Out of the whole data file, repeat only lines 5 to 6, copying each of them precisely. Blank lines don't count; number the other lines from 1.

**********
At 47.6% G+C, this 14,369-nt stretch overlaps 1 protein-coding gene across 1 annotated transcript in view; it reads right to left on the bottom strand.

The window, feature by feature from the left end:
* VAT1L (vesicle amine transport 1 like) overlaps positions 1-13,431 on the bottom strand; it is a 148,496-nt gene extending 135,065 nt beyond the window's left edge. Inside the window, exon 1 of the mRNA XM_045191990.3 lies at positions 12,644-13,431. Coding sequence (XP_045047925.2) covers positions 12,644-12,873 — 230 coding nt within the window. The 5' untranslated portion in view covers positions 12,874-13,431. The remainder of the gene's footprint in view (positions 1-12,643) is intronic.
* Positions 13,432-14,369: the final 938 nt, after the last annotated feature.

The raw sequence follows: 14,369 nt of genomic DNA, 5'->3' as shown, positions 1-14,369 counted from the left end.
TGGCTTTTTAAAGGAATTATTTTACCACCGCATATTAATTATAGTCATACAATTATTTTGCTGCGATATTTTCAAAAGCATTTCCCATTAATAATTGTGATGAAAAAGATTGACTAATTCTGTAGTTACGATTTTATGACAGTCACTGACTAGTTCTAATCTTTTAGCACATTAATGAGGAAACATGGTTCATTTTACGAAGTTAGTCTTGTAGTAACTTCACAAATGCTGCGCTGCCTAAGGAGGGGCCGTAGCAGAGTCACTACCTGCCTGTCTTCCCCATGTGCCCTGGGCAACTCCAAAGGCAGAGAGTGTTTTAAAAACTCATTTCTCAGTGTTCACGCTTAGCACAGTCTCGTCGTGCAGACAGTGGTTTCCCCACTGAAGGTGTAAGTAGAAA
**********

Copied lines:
The raw sequence follows: 14,369 nt of genomic DNA, 5'->3' as shown, positions 1-14,369 counted from the left end.
TGGCTTTTTAAAGGAATTATTTTACCACCGCATATTAATTATAGTCATACAATTATTTTGCTGCGATATTTTCAAAAGCATTTCCCATTAATAATTGTGATGAAAAAGATTGACTAATTCTGTAGTTACGATTTTATGACAGTCACTGACTAGTTCTAATCTTTTAGCACATTAATGAGGAAACATGGTTCATTTTACGAAGTTAGTCTTGTAGTAACTTCACAAATGCTGCGCTGCCTAAGGAGGGGCCGTAGCAGAGTCACTACCTGCCTGTCTTCCCCATGTGCCCTGGGCAACTCCAAAGGCAGAGAGTGTTTTAAAAACTCATTTCTCAGTGTTCACGCTTAGCACAGTCTCGTCGTGCAGACAGTGGTTTCCCCACTGAAGGTGTAAGTAGAAA